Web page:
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Sotomayor Confirmation an "Easy One" for White House

5168028 Sotomayor ends up with more votes than Samuel Alito and fewer votes than John Roberts and in the end no one is going to remember the margins. She'll now prepare to settle in to the Court, and to a new city, and I'm sure she's already had a peek at some of the briefs in cases she'll begin to help decide when the new term begins in a few weeks.

In some ways this was an easy one for the White House. The president's party controls the Senate by a filibuster-proof majority, the White House selected a nominee with great political symbolism for Hispanics, and Sotomayor had twice been vetted by the Congress over 17 years on the federal bench.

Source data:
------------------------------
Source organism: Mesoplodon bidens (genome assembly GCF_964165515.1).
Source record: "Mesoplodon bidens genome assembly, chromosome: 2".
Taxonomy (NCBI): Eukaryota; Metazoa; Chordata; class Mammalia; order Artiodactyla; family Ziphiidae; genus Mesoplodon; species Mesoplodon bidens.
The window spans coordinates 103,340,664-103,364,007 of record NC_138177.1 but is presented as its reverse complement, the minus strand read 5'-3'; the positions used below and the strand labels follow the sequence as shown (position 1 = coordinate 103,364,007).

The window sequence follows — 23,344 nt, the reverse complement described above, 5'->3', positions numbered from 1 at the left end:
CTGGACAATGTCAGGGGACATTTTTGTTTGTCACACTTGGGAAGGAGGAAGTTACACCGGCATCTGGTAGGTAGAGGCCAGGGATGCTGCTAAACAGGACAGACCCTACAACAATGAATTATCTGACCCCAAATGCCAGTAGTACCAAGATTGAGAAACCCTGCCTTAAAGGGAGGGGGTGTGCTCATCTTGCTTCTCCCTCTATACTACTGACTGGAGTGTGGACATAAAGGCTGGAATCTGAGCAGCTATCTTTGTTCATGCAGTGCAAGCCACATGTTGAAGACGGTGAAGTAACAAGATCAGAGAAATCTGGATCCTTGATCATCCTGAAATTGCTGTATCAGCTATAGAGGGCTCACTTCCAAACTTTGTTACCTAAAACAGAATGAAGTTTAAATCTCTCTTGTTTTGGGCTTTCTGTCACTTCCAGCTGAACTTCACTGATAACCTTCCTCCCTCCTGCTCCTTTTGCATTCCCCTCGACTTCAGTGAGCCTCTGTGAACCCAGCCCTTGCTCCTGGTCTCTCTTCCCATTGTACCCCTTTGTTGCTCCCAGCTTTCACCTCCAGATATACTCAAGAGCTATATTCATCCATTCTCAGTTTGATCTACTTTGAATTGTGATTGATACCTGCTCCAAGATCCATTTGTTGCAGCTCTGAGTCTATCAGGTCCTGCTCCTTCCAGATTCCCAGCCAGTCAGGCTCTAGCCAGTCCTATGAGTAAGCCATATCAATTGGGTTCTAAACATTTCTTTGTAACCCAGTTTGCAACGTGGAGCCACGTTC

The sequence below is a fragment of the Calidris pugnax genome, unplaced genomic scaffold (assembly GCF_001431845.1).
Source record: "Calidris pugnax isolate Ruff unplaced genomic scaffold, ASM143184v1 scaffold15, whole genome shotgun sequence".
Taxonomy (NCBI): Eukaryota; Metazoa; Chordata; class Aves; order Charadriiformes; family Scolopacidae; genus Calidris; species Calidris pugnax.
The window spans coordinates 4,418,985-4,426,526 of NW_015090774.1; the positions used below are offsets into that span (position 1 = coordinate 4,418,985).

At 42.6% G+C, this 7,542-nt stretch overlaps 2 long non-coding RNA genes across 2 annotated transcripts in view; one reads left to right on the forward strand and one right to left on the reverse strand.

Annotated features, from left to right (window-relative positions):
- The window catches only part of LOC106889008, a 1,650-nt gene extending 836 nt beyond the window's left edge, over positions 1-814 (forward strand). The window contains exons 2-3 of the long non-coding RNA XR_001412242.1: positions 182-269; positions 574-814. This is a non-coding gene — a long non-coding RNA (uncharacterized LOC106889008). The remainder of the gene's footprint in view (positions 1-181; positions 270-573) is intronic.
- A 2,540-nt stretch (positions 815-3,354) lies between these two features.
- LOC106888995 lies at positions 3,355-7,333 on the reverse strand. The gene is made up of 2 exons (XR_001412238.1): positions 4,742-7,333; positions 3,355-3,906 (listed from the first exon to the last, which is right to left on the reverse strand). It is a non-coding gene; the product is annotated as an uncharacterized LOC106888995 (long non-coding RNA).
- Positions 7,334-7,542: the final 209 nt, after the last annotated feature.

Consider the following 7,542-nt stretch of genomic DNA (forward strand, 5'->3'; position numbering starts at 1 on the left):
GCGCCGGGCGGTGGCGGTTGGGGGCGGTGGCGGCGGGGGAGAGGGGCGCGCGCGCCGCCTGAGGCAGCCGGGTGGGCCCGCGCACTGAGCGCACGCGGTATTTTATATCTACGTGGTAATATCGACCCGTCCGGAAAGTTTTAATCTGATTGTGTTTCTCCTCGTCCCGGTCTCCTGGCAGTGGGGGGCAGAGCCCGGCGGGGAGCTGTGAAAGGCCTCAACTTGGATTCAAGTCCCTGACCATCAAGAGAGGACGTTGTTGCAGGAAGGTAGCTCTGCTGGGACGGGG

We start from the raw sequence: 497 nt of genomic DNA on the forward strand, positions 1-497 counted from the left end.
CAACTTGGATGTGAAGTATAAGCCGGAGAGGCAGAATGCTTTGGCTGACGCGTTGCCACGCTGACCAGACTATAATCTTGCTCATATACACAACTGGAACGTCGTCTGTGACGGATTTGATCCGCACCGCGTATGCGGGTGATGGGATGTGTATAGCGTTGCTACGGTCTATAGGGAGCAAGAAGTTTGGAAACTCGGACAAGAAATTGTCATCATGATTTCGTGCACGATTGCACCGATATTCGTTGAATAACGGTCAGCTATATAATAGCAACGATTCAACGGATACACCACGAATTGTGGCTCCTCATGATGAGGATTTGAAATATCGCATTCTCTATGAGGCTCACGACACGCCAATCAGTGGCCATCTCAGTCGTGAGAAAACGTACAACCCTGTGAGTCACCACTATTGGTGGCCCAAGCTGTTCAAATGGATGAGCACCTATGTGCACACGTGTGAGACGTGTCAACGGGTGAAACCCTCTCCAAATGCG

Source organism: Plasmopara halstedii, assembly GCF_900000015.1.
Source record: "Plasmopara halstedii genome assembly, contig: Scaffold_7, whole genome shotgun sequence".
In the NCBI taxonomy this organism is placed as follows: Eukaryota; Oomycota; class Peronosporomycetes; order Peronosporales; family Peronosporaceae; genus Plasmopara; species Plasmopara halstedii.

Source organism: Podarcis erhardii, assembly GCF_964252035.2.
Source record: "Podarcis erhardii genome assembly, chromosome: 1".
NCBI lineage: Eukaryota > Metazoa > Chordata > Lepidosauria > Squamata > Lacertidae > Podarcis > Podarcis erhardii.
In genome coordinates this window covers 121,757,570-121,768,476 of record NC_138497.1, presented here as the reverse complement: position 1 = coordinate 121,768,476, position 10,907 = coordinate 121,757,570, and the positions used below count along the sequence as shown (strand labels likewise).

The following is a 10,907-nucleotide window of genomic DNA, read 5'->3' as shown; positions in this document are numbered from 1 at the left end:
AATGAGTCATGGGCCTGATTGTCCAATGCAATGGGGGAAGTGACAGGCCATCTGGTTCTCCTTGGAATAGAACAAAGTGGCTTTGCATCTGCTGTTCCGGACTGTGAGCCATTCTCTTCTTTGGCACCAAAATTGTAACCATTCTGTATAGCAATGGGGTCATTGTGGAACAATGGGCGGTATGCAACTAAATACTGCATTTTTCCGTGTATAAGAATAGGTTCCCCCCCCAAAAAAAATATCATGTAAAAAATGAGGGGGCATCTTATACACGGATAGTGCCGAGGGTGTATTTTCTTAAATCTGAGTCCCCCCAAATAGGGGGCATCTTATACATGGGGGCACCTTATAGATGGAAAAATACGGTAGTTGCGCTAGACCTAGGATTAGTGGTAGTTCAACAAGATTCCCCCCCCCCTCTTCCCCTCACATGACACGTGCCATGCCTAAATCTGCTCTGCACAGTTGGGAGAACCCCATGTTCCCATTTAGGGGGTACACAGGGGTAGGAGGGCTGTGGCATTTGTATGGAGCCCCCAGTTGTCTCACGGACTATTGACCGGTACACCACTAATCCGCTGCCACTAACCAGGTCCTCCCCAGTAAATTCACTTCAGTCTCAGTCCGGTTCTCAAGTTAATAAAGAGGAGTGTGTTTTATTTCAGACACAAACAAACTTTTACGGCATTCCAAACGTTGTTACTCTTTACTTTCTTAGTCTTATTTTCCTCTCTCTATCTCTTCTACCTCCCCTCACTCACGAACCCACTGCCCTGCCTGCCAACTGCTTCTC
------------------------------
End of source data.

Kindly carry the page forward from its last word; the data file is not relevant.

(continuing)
She's not likely to have a huge impact on the Court's ideological makeup because in some ways she's the same sort of moderate liberal that her predecessor, David Souter was. And you can even argue that she is likely to be MORE conservative than he was in certain kinds of cases, like business or law enforcement cases.

The real test for the White House and the Congress will come when the President of one party has to overcome a Senate controlled by members of the other party. That didn't happen here, it didn't happen with Justices Alito or Roberts, either, and if it DOES happen down the road we WILL the sort of political bloodbath we haven't seen since the Bork and Thomas confirmations.

Read more:

Senate Confirms Sotomayor to Supreme Court

Obama "Filled With Pride" Over Sotomayor

Vote Breakdown: Nine Republicans Back Sotomayor

Andrew Cohen is CBS News' Chief Legal Analyst and Legal Editor. CourtWatch is his new blog with analysis and commentary on breaking legal news and events. For columns on legal issues before the beginning of this blog, click here. You can also follow him on Twitter.

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